The first book to be dedicated to the topic, Patronage and Italian Renaissance Sculpture reappraises the creative and intellectual roles of sculptor and patron.
The volume surveys artistic production from the Trecento to the Cinquecento in Rome, Pisa, Florence, Bologna, and Venice.
Using a broad range of approaches, the essayists question the traditional concept of authorship in Italian Renaissance sculpture, setting each work of art firmly into a complex socio-historical context.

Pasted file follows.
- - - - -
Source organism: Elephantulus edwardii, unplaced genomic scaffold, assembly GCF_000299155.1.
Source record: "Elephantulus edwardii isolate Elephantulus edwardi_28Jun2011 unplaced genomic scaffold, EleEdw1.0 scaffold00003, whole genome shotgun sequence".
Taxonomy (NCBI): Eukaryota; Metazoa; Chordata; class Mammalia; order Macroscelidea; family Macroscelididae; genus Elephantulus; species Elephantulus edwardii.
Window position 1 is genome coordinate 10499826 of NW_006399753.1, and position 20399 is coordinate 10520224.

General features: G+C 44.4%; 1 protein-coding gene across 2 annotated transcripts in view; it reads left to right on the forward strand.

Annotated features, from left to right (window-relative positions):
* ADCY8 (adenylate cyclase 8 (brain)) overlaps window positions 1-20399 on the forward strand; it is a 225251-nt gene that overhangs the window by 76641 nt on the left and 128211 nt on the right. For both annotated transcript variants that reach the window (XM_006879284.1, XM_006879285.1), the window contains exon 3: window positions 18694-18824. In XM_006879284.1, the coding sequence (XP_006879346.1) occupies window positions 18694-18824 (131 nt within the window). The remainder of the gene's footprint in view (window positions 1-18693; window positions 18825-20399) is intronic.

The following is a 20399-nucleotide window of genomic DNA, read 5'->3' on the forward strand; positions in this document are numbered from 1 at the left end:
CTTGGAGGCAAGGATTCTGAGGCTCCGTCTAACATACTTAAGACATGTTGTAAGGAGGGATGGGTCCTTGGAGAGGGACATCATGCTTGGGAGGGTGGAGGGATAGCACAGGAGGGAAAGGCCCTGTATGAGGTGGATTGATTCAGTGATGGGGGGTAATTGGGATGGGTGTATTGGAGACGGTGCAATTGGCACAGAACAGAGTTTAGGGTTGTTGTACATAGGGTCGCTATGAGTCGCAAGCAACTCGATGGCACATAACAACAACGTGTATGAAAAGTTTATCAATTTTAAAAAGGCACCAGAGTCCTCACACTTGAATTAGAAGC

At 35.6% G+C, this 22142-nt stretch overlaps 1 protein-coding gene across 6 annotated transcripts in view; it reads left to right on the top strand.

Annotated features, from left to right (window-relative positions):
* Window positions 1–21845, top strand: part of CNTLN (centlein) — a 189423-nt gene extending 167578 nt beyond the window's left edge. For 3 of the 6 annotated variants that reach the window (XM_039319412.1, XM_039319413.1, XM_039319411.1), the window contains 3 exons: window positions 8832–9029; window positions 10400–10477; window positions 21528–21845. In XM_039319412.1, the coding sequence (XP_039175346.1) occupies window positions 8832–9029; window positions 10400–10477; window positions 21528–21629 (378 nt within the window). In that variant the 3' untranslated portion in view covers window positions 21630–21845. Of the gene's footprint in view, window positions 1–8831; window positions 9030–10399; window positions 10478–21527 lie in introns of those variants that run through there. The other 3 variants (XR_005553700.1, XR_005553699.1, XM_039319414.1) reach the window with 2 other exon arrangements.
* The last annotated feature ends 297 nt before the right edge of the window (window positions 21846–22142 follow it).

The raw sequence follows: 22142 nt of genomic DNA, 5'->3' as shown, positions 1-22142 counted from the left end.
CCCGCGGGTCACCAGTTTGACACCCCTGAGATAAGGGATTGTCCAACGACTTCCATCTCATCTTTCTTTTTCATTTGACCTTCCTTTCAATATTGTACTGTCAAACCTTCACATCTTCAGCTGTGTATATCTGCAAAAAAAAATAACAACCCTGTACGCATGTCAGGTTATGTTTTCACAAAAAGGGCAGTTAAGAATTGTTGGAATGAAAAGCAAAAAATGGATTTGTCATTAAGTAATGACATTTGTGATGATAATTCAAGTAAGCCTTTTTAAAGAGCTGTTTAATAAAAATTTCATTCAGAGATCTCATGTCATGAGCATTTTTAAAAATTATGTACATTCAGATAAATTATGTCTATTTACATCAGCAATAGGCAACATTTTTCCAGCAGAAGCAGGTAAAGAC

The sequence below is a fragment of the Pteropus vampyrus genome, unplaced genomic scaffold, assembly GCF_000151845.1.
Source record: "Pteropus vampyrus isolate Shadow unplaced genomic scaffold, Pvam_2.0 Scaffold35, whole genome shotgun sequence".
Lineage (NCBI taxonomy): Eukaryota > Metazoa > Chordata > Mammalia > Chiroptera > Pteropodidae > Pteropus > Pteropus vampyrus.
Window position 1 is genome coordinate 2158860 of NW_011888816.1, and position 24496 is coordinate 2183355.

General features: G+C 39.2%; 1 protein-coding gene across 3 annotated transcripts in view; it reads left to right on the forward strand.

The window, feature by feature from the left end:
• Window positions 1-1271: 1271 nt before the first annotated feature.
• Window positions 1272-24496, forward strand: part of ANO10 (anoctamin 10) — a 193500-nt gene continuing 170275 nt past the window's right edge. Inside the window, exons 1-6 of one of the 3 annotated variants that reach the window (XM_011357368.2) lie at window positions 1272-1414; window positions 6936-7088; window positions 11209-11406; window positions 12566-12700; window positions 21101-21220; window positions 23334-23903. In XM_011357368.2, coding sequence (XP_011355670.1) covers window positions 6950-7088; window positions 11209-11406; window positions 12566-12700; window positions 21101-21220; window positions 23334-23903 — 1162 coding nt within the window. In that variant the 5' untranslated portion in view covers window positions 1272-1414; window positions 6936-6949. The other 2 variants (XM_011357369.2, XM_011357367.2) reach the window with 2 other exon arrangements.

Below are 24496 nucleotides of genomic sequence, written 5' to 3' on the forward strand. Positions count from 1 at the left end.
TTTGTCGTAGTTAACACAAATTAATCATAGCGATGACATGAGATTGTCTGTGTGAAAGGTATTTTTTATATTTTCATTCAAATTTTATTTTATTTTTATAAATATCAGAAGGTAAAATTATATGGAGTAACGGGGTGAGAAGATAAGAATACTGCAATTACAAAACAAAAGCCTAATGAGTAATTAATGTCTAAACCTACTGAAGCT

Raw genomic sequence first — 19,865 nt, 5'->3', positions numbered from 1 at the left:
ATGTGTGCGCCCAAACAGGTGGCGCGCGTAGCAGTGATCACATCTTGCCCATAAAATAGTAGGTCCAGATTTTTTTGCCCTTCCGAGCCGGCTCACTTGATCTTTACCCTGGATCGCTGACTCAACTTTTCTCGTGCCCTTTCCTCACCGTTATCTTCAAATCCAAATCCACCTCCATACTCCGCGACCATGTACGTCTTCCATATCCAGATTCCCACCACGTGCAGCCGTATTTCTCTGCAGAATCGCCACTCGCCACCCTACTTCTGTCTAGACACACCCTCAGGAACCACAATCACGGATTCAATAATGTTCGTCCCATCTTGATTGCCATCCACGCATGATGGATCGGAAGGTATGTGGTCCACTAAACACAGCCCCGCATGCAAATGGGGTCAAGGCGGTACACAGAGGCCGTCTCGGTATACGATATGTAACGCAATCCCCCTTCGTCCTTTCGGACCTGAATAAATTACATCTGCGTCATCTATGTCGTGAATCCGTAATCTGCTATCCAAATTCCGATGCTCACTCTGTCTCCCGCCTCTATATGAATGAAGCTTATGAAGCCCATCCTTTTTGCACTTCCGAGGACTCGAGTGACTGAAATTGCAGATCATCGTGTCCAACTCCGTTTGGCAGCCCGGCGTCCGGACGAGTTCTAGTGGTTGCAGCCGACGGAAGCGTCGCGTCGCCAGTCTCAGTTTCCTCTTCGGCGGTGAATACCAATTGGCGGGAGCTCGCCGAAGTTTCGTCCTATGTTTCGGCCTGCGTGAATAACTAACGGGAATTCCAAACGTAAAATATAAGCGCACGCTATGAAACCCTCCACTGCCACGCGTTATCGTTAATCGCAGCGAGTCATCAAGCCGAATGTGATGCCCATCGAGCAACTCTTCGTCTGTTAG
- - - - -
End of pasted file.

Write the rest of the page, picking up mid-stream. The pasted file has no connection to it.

Emphasizing the role of the patron, the collection re-assesses the artistic production of such luminaries as Michelangelo, Donatello, and Giambologna, as well as lesser-known sculptors.
Contributors shed new light on the collaborations that shaped Renaissance sculpture and its reception.